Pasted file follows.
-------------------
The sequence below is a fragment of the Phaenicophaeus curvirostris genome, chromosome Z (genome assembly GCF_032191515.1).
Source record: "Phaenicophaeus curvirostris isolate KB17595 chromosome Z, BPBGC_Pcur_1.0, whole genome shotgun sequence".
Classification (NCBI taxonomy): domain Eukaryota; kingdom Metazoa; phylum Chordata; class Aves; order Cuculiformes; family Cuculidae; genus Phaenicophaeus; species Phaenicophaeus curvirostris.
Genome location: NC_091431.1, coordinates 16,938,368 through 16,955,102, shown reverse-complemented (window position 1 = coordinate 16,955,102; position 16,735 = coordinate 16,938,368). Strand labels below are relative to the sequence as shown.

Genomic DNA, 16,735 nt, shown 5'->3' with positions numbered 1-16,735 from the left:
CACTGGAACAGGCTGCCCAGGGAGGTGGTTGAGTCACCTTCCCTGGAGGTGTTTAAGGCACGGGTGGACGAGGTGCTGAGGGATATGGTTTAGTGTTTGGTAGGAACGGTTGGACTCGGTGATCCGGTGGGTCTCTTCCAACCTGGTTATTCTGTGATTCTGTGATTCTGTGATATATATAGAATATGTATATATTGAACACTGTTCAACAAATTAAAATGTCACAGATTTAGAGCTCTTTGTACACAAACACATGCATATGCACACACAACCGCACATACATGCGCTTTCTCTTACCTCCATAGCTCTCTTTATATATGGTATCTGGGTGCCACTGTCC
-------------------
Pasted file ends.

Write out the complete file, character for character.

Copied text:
The sequence below is a fragment of the Phaenicophaeus curvirostris genome, chromosome Z (genome assembly GCF_032191515.1).
Source record: "Phaenicophaeus curvirostris isolate KB17595 chromosome Z, BPBGC_Pcur_1.0, whole genome shotgun sequence".
Classification (NCBI taxonomy): domain Eukaryota; kingdom Metazoa; phylum Chordata; class Aves; order Cuculiformes; family Cuculidae; genus Phaenicophaeus; species Phaenicophaeus curvirostris.
Genome location: NC_091431.1, coordinates 16,938,368 through 16,955,102, shown reverse-complemented (window position 1 = coordinate 16,955,102; position 16,735 = coordinate 16,938,368). Strand labels below are relative to the sequence as shown.

Genomic DNA, 16,735 nt, shown 5'->3' with positions numbered 1-16,735 from the left:
CACTGGAACAGGCTGCCCAGGGAGGTGGTTGAGTCACCTTCCCTGGAGGTGTTTAAGGCACGGGTGGACGAGGTGCTGAGGGATATGGTTTAGTGTTTGGTAGGAACGGTTGGACTCGGTGATCCGGTGGGTCTCTTCCAACCTGGTTATTCTGTGATTCTGTGATTCTGTGATATATATAGAATATGTATATATTGAACACTGTTCAACAAATTAAAATGTCACAGATTTAGAGCTCTTTGTACACAAACACATGCATATGCACACACAACCGCACATACATGCGCTTTCTCTTACCTCCATAGCTCTCTTTATATATGGTATCTGGGTGCCACTGTCC